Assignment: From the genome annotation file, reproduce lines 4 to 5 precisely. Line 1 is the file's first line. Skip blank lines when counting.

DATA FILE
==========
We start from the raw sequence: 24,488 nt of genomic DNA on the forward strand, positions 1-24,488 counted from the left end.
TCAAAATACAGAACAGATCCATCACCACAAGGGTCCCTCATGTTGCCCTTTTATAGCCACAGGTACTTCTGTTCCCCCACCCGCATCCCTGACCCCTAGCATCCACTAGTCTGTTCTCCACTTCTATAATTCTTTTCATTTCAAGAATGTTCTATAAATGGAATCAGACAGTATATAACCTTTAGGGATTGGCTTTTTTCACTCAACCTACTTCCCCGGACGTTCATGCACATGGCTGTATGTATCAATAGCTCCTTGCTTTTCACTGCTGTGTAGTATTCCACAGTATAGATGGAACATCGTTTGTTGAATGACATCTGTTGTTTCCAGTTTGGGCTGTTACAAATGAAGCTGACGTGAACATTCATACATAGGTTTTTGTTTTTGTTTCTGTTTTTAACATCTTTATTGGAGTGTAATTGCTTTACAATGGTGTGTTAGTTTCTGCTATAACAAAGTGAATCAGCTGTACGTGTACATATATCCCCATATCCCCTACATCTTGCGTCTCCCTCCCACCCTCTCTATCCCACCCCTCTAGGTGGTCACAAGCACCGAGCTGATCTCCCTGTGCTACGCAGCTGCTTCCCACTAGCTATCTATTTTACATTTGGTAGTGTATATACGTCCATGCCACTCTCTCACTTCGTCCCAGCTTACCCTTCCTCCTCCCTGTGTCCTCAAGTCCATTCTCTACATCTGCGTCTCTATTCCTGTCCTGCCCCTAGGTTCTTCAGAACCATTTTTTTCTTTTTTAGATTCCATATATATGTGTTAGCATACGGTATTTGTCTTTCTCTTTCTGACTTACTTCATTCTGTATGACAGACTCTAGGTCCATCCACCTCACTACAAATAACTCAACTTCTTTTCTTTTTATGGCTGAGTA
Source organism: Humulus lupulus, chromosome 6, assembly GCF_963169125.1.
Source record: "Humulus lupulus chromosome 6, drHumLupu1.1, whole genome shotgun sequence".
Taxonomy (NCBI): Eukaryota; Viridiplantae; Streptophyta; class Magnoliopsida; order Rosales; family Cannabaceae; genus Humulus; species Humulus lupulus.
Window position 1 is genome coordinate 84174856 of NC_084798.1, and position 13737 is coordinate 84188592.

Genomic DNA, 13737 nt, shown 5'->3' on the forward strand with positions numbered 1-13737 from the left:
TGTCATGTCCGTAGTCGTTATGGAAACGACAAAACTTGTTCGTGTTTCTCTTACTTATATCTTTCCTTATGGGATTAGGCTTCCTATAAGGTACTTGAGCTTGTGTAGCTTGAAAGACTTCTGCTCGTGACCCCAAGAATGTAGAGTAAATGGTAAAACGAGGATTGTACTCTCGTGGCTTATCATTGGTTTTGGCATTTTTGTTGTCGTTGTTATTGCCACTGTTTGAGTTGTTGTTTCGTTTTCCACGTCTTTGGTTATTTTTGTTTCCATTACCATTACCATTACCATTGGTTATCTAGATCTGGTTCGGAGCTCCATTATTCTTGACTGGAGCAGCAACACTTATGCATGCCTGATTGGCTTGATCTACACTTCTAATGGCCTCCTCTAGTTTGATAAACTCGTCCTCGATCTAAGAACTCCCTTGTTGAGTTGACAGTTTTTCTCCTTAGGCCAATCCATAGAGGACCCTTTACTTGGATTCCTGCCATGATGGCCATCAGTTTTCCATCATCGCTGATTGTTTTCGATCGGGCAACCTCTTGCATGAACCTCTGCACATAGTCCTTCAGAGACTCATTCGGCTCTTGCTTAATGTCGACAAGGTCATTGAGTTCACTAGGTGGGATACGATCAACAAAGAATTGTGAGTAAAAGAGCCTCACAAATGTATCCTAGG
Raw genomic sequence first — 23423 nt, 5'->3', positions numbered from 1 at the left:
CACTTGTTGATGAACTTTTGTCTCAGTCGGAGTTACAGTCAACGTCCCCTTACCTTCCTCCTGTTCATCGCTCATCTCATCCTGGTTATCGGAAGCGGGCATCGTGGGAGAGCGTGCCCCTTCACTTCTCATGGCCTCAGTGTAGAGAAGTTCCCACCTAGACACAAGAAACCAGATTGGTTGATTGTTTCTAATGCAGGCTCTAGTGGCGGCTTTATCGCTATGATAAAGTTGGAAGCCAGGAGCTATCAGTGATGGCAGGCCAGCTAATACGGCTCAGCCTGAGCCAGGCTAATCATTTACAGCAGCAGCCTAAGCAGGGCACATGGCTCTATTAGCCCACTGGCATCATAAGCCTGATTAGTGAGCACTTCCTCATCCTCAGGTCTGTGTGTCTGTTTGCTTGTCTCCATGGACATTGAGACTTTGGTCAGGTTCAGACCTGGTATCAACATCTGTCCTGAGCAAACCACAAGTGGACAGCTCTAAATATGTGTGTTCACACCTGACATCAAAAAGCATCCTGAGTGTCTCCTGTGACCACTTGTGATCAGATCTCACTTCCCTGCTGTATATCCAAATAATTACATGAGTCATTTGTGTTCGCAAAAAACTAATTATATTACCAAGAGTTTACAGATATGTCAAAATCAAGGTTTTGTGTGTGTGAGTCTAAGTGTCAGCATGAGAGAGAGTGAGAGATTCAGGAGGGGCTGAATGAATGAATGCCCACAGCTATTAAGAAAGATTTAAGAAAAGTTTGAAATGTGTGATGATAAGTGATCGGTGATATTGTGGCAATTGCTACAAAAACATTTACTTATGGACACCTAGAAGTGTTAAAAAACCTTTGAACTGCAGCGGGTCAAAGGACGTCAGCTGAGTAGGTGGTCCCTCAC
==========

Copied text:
Source record: "Humulus lupulus chromosome 6, drHumLupu1.1, whole genome shotgun sequence".
Taxonomy (NCBI): Eukaryota; Viridiplantae; Streptophyta; class Magnoliopsida; order Rosales; family Cannabaceae; genus Humulus; species Humulus lupulus.